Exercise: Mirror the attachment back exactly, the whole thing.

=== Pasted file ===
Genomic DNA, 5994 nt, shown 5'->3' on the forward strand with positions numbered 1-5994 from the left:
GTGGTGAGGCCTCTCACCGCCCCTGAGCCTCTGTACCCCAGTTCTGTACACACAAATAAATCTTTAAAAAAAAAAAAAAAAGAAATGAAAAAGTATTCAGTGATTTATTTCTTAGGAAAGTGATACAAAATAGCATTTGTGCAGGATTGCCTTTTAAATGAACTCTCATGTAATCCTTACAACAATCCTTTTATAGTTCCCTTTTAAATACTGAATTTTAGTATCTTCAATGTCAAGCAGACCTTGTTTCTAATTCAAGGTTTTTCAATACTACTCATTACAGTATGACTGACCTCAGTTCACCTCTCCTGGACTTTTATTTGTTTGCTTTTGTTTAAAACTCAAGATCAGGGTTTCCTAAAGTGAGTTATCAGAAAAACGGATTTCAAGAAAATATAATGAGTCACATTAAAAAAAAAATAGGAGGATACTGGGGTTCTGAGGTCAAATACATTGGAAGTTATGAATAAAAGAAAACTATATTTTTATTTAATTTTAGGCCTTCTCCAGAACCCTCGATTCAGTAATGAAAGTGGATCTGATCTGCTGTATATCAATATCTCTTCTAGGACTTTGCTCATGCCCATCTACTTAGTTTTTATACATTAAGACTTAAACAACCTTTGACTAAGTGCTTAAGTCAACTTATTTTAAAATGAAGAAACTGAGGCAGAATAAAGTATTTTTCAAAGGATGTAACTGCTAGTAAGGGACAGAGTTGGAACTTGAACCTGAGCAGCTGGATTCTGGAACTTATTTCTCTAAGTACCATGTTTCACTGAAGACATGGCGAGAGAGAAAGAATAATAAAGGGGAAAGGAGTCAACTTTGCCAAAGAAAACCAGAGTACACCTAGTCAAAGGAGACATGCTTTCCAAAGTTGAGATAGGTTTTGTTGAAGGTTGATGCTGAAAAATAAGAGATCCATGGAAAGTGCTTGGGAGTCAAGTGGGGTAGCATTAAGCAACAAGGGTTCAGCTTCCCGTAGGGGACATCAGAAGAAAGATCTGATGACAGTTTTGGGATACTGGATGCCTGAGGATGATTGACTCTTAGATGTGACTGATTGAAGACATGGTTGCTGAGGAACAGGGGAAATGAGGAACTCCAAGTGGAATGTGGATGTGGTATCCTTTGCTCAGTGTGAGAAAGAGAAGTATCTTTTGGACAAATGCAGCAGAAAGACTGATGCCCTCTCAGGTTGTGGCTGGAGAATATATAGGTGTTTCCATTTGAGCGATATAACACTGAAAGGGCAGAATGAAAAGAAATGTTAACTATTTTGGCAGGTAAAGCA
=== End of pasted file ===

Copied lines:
Genomic DNA, 5994 nt, shown 5'->3' on the forward strand with positions numbered 1-5994 from the left:
GTGGTGAGGCCTCTCACCGCCCCTGAGCCTCTGTACCCCAGTTCTGTACACACAAATAAATCTTTAAAAAAAAAAAAAAAAGAAATGAAAAAGTATTCAGTGATTTATTTCTTAGGAAAGTGATACAAAATAGCATTTGTGCAGGATTGCCTTTTAAATGAACTCTCATGTAATCCTTACAACAATCCTTTTATAGTTCCCTTTTAAATACTGAATTTTAGTATCTTCAATGTCAAGCAGACCTTGTTTCTAATTCAAGGTTTTTCAATACTACTCATTACAGTATGACTGACCTCAGTTCACCTCTCCTGGACTTTTATTTGTTTGCTTTTGTTTAAAACTCAAGATCAGGGTTTCCTAAAGTGAGTTATCAGAAAAACGGATTTCAAGAAAATATAATGAGTCACATTAAAAAAAAAATAGGAGGATACTGGGGTTCTGAGGTCAAATACATTGGAAGTTATGAATAAAAGAAAACTATATTTTTATTTAATTTTAGGCCTTCTCCAGAACCCTCGATTCAGTAATGAAAGTGGATCTGATCTGCTGTATATCAATATCTCTTCTAGGACTTTGCTCATGCCCATCTACTTAGTTTTTATACATTAAGACTTAAACAACCTTTGACTAAGTGCTTAAGTCAACTTATTTTAAAATGAAGAAACTGAGGCAGAATAAAGTATTTTTCAAAGGATGTAACTGCTAGTAAGGGACAGAGTTGGAACTTGAACCTGAGCAGCTGGATTCTGGAACTTATTTCTCTAAGTACCATGTTTCACTGAAGACATGGCGAGAGAGAAAGAATAATAAAGGGGAAAGGAGTCAACTTTGCCAAAGAAAACCAGAGTACACCTAGTCAAAGGAGACATGCTTTCCAAAGTTGAGATAGGTTTTGTTGAAGGTTGATGCTGAAAAATAAGAGATCCATGGAAAGTGCTTGGGAGTCAAGTGGGGTAGCATTAAGCAACAAGGGTTCAGCTTCCCGTAGGGGACATCAGAAGAAAGATCTGATGACAGTTTTGGGATACTGGATGCCTGAGGATGATTGACTCTTAGATGTGACTGATTGAAGACATGGTTGCTGAGGAACAGGGGAAATGAGGAACTCCAAGTGGAATGTGGATGTGGTATCCTTTGCTCAGTGTGAGAAAGAGAAGTATCTTTTGGACAAATGCAGCAGAAAGACTGATGCCCTCTCAGGTTGTGGCTGGAGAATATATAGGTGTTTCCATTTGAGCGATATAACACTGAAAGGGCAGAATGAAAAGAAATGTTAACTATTTTGGCAGGTAAAGCA